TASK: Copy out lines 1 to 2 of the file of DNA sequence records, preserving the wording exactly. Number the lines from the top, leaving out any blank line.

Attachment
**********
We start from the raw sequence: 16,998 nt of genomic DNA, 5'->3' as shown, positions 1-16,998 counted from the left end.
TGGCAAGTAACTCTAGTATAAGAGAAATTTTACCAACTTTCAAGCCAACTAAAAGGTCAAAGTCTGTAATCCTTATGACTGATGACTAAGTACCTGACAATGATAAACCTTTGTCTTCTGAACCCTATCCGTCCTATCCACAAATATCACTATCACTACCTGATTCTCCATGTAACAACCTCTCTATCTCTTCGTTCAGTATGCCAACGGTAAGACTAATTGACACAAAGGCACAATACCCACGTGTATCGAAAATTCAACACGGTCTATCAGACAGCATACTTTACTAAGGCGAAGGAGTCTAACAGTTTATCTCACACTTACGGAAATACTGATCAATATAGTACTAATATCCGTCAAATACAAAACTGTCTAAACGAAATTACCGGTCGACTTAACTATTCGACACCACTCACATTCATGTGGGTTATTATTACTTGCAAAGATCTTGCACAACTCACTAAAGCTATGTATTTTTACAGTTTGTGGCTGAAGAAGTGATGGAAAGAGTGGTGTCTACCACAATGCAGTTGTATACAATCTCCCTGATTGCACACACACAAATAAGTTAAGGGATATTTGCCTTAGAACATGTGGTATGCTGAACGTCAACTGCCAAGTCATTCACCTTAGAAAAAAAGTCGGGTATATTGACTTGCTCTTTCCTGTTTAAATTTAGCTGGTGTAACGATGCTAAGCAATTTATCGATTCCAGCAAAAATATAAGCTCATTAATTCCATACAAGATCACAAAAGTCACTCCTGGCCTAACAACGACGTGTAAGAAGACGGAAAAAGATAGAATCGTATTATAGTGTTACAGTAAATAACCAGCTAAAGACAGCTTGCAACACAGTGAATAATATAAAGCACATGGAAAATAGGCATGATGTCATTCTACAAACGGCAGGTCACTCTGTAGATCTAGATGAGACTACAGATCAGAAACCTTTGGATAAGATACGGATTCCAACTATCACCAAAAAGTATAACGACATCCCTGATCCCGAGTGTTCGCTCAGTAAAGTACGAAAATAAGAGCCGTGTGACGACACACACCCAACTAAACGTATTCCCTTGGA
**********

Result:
We start from the raw sequence: 16,998 nt of genomic DNA, 5'->3' as shown, positions 1-16,998 counted from the left end.
TGGCAAGTAACTCTAGTATAAGAGAAATTTTACCAACTTTCAAGCCAACTAAAAGGTCAAAGTCTGTAATCCTTATGACTGATGACTAAGTACCTGACAATGATAAACCTTTGTCTTCTGAACCCTATCCGTCCTATCCACAAATATCACTATCACTACCTGATTCTCCATGTAACAACCTCTCTATCTCTTCGTTCAGTATGCCAACGGTAAGACTAATTGACACAAAGGCACAATACCCACGTGTATCGAAAATTCAACACGGTCTATCAGACAGCATACTTTACTAAGGCGAAGGAGTCTAACAGTTTATCTCACACTTACGGAAATACTGATCAATATAGTACTAATATCCGTCAAATACAAAACTGTCTAAACGAAATTACCGGTCGACTTAACTATTCGACACCACTCACATTCATGTGGGTTATTATTACTTGCAAAGATCTTGCACAACTCACTAAAGCTATGTATTTTTACAGTTTGTGGCTGAAGAAGTGATGGAAAGAGTGGTGTCTACCACAATGCAGTTGTATACAATCTCCCTGATTGCACACACACAAATAAGTTAAGGGATATTTGCCTTAGAACATGTGGTATGCTGAACGTCAACTGCCAAGTCATTCACCTTAGAAAAAAAGTCGGGTATATTGACTTGCTCTTTCCTGTTTAAATTTAGCTGGTGTAACGATGCTAAGCAATTTATCGATTCCAGCAAAAATATAAGCTCATTAATTCCATACAAGATCACAAAAGTCACTCCTGGCCTAACAACGACGTGTAAGAAGACGGAAAAAGATAGAATCGTATTATAGTGTTACAGTAAATAACCAGCTAAAGACAGCTTGCAACACAGTGAATAATATAAAGCACATGGAAAATAGGCATGATGTCATTCTACAAACGGCAGGTCACTCTGTAGATCTAGATGAGACTACAGATCAGAAACCTTTGGATAAGATACGGATTCCAACTATCACCAAAAAGTATAACGACATCCCTGATCCCGAGTGTTCGCTCAGTAAAGTACGAAAATAAGAGCCGTGTGACGACACACACCCAACTAAACGTATTCCCTTGGA